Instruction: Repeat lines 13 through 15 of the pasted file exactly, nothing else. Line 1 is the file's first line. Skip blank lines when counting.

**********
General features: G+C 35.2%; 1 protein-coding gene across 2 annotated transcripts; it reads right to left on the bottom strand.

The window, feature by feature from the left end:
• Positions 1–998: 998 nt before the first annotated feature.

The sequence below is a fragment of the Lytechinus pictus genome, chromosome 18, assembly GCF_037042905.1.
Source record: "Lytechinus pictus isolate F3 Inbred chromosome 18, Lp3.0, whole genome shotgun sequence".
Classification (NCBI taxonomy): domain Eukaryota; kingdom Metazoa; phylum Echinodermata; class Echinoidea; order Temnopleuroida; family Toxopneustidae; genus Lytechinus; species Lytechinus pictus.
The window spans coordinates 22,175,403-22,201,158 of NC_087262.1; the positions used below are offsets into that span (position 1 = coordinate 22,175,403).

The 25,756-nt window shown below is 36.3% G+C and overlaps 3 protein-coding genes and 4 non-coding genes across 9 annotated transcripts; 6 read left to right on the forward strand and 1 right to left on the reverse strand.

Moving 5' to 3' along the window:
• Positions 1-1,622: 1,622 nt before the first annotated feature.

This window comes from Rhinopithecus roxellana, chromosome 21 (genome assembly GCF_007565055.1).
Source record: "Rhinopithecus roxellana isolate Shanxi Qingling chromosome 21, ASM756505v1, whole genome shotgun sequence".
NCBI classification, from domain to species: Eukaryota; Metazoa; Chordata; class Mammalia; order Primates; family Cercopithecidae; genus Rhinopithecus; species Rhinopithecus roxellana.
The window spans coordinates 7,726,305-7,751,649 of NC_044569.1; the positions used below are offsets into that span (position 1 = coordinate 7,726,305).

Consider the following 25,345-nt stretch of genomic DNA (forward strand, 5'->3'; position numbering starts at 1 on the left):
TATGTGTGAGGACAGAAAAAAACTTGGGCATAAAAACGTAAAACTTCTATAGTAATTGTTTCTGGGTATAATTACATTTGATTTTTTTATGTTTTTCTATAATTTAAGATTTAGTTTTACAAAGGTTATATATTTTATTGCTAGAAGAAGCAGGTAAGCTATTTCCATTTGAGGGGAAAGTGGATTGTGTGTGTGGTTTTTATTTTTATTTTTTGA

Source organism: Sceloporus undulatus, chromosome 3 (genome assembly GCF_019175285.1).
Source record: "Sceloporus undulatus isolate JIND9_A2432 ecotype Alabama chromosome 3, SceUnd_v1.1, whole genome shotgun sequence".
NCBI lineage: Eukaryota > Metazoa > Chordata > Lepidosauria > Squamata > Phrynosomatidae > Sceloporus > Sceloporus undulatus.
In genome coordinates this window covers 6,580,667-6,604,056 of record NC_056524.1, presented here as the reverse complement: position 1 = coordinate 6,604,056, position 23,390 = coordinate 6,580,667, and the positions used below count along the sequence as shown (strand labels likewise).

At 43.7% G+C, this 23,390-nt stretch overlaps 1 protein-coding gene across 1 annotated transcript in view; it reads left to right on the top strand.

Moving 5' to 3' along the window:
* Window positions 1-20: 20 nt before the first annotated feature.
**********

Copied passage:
NCBI classification, from domain to species: Eukaryota; Metazoa; Chordata; class Mammalia; order Primates; family Cercopithecidae; genus Rhinopithecus; species Rhinopithecus roxellana.
The window spans coordinates 7,726,305-7,751,649 of NC_044569.1; the positions used below are offsets into that span (position 1 = coordinate 7,726,305).

Consider the following 25,345-nt stretch of genomic DNA (forward strand, 5'->3'; position numbering starts at 1 on the left):